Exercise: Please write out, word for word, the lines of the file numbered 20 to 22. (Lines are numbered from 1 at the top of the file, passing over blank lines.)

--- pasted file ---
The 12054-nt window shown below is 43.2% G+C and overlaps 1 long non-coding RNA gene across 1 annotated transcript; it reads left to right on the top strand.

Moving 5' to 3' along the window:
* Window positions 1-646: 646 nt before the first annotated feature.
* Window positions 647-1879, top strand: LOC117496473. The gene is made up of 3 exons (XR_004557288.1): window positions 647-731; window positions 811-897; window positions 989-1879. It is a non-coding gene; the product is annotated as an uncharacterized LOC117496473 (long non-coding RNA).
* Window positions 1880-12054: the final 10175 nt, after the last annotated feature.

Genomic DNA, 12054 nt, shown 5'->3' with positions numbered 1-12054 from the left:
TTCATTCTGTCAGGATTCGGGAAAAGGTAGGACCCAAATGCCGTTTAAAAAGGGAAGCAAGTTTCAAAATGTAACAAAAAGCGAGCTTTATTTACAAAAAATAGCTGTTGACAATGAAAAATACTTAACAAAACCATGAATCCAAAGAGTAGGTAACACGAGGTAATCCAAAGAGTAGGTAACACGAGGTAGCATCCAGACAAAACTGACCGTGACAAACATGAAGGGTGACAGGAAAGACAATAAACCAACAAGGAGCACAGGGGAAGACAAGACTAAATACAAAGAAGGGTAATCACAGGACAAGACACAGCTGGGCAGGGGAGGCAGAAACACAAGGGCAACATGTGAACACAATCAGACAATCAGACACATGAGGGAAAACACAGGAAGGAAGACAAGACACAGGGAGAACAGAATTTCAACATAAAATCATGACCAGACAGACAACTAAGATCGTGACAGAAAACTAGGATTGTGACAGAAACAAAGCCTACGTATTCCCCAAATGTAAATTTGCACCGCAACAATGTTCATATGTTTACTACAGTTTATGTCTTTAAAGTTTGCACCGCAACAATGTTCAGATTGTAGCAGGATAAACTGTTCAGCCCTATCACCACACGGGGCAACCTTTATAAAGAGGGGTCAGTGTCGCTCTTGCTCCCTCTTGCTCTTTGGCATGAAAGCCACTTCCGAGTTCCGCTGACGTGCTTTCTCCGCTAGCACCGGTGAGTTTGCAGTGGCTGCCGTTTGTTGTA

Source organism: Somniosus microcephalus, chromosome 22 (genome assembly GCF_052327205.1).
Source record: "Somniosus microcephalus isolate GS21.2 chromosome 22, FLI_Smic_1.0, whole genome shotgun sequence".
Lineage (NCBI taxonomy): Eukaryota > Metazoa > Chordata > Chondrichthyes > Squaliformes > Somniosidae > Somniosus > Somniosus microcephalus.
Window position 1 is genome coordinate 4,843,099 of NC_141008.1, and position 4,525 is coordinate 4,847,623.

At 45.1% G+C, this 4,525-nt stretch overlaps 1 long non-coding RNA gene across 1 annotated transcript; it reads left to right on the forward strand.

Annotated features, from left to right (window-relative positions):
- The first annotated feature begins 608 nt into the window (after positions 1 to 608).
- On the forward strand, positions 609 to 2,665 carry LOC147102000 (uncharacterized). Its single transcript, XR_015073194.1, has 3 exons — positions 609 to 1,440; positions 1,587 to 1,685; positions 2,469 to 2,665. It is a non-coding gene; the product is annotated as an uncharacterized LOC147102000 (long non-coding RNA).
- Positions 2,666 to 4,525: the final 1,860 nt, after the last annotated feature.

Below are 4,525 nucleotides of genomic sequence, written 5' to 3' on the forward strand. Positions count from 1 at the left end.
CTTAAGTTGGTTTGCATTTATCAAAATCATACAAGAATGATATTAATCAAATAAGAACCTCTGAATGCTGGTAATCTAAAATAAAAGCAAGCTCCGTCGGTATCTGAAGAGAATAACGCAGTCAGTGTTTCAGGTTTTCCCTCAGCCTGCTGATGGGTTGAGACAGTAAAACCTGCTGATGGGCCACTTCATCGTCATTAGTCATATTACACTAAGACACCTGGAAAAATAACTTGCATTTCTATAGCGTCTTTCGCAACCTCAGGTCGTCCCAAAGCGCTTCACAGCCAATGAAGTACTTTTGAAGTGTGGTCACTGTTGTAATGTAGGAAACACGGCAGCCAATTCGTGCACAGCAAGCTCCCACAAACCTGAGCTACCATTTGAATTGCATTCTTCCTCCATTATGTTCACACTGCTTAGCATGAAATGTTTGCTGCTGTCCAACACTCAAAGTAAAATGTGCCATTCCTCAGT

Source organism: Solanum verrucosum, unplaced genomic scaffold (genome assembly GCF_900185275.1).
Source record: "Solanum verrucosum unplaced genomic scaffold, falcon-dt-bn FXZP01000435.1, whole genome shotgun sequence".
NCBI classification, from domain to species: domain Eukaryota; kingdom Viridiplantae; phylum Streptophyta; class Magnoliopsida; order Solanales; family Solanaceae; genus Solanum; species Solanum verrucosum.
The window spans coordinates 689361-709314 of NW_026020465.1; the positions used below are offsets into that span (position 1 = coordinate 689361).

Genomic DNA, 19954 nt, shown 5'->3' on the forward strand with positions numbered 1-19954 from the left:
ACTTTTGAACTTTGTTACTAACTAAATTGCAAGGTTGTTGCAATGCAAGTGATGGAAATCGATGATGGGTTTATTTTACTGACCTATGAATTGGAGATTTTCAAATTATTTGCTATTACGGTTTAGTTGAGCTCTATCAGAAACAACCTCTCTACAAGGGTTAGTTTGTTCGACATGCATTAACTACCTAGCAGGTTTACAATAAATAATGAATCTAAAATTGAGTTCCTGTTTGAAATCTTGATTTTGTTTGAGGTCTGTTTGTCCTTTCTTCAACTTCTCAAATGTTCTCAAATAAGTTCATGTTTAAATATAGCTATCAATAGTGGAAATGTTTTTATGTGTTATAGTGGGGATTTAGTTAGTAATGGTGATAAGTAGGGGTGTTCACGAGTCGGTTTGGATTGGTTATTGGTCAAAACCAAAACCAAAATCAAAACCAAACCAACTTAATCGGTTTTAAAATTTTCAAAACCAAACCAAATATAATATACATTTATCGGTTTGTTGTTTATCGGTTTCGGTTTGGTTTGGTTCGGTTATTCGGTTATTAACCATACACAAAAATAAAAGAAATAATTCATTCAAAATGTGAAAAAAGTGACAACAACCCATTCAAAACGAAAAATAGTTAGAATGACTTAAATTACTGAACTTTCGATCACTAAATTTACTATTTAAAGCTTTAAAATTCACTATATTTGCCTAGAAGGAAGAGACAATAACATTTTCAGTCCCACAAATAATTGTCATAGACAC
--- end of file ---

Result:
Source record: "Solanum verrucosum unplaced genomic scaffold, falcon-dt-bn FXZP01000435.1, whole genome shotgun sequence".
NCBI classification, from domain to species: domain Eukaryota; kingdom Viridiplantae; phylum Streptophyta; class Magnoliopsida; order Solanales; family Solanaceae; genus Solanum; species Solanum verrucosum.
The window spans coordinates 689361-709314 of NW_026020465.1; the positions used below are offsets into that span (position 1 = coordinate 689361).